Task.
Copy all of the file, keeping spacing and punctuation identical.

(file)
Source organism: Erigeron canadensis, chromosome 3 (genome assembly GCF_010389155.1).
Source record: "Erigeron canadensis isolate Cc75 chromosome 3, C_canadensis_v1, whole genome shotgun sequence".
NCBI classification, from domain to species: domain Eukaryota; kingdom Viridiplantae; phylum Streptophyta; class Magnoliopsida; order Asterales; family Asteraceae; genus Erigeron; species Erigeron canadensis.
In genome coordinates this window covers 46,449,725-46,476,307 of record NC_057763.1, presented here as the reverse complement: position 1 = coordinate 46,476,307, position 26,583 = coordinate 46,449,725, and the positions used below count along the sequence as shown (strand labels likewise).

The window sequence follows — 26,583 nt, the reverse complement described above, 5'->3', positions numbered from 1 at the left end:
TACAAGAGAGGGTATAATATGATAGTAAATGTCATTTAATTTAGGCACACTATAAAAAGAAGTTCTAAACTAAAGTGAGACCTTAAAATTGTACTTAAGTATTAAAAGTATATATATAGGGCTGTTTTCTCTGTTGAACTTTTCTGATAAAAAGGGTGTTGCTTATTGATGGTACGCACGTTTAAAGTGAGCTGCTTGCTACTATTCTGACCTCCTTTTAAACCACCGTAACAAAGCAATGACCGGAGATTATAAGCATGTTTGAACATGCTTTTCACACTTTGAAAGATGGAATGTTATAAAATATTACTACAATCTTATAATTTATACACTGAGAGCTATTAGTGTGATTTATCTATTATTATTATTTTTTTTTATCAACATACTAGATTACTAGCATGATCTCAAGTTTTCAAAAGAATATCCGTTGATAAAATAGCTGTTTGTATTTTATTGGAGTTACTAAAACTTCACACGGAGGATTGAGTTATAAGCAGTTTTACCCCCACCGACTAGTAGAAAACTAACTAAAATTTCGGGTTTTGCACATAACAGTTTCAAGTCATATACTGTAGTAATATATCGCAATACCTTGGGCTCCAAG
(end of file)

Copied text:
Source organism: Erigeron canadensis, chromosome 3 (genome assembly GCF_010389155.1).
Source record: "Erigeron canadensis isolate Cc75 chromosome 3, C_canadensis_v1, whole genome shotgun sequence".
NCBI classification, from domain to species: domain Eukaryota; kingdom Viridiplantae; phylum Streptophyta; class Magnoliopsida; order Asterales; family Asteraceae; genus Erigeron; species Erigeron canadensis.
In genome coordinates this window covers 46,449,725-46,476,307 of record NC_057763.1, presented here as the reverse complement: position 1 = coordinate 46,476,307, position 26,583 = coordinate 46,449,725, and the positions used below count along the sequence as shown (strand labels likewise).

The window sequence follows — 26,583 nt, the reverse complement described above, 5'->3', positions numbered from 1 at the left end:
TACAAGAGAGGGTATAATATGATAGTAAATGTCATTTAATTTAGGCACACTATAAAAAGAAGTTCTAAACTAAAGTGAGACCTTAAAATTGTACTTAAGTATTAAAAGTATATATATAGGGCTGTTTTCTCTGTTGAACTTTTCTGATAAAAAGGGTGTTGCTTATTGATGGTACGCACGTTTAAAGTGAGCTGCTTGCTACTATTCTGACCTCCTTTTAAACCACCGTAACAAAGCAATGACCGGAGATTATAAGCATGTTTGAACATGCTTTTCACACTTTGAAAGATGGAATGTTATAAAATATTACTACAATCTTATAATTTATACACTGAGAGCTATTAGTGTGATTTATCTATTATTATTATTTTTTTTTATCAACATACTAGATTACTAGCATGATCTCAAGTTTTCAAAAGAATATCCGTTGATAAAATAGCTGTTTGTATTTTATTGGAGTTACTAAAACTTCACACGGAGGATTGAGTTATAAGCAGTTTTACCCCCACCGACTAGTAGAAAACTAACTAAAATTTCGGGTTTTGCACATAACAGTTTCAAGTCATATACTGTAGTAATATATCGCAATACCTTGGGCTCCAAG